slow 2 node cluster

Jeremiah Peschka jeremiah.peschka at
Sun Nov 20 16:21:02 EST 2011

Kyle's recommendations are solid. 

If you're reaching a maximum throughput rate of 300 inserts per second regardless of number of nodes, then there's a fundamental infrastructure problem. 

Eliminate every possible bottleneck one at a time:

You can eliminate disk as a bottleneck by testing with the in-memory backend. 
You can eliminate network as a bottleneck by testing on the host.
You can eliminate your client as a bottleneck by running basho_bench.

As someone who has spent a lot of time making RDBMSes go really fast, any waiting on disk is too much waiting on disk ;)
Jeremiah Peschka - Founder, Brent Ozar PLF, LLC
Microsoft SQL Server MVP

On Nov 20, 2011, at 12:56 PM, Aphyr wrote:

> On 11/20/2011 12:14 PM, Catalin Constantin wrote:
>> I am 100% sure the transfer rate is 10MBytes / second. This is not the
>> problem.
> In ten years of network administration I have never encountered an ethernet device with a wire rate of 10 MBps. I have, however, encountered frequent confusion over units. Perhaps you understand my suspicion here. :)
>> IOWAIT is also pretty low. iostat shows: iowait 4.69%
> If you read my email, I suggested that even values as low as 2.6% may suggest contention. It depends on your CPU arch and utilization. I would investigate your disks more closely. Are they spinning or solid-state? Median seek time? 95/99 seek times? Disk cache? Does the riak process spend disproportionate time in IO_WAIT relative to USER? Filesystem atime/relatime/noatime? FS block size properly aligned for your disk? Insufficient filesystem or leveldb cache? hdparm options? Is riak on an independent disk or competing with other processes, i.e. syslog, file servers, etc? Does strace show an unusual amount of time spent in certain system calls?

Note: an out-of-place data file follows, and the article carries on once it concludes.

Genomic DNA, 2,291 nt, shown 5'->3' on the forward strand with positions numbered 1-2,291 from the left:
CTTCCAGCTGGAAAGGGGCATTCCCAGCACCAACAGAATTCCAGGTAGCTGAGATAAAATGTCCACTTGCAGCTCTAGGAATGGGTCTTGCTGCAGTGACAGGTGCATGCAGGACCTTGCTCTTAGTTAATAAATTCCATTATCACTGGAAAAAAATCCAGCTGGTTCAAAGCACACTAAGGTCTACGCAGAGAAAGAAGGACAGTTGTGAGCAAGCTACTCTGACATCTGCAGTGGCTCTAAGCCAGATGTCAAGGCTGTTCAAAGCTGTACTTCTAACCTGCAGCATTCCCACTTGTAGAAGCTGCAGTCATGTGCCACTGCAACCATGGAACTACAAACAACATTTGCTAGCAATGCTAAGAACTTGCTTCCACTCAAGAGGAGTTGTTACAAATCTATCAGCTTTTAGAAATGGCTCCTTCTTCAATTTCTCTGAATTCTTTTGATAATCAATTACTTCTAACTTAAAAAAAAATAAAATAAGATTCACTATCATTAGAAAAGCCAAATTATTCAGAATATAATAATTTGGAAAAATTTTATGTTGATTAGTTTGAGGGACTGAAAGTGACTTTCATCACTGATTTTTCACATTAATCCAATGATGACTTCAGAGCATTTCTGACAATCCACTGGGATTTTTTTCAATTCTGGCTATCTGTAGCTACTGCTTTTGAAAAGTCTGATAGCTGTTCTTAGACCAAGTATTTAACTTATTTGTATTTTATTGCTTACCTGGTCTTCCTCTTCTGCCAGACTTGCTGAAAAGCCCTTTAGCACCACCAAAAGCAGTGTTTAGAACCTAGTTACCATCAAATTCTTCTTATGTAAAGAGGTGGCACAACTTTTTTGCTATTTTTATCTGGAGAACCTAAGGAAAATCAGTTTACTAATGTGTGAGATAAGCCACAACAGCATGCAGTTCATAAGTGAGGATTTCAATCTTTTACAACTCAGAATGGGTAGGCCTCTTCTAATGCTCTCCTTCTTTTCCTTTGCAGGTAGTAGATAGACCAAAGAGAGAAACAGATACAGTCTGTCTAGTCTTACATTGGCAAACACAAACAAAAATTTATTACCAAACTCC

> It might just be leveldb, too. I only have experience with bitcask in production.
>> I have retried the test with one node, a new bucket newly created where
>> i have set: n to 1.
>> bucket.set_n_val(1)
>> Results are the same. Less than 300 inserts / second.
> This is good; it rules out replication.
>> Any idea why riak is so slow on inserting data ?
> Disk, disk disk disk, disk disk? Disk!
> You could also look at the client. Are you writing to a local node or a remote one? Is your client's threading model getting in the way? Can you actually produce data fast enough to insert it? Is your client fighting for the same resources as the riak process? Presuming you've ruled these out, it's almost certainly network or disk.
> --Kyle
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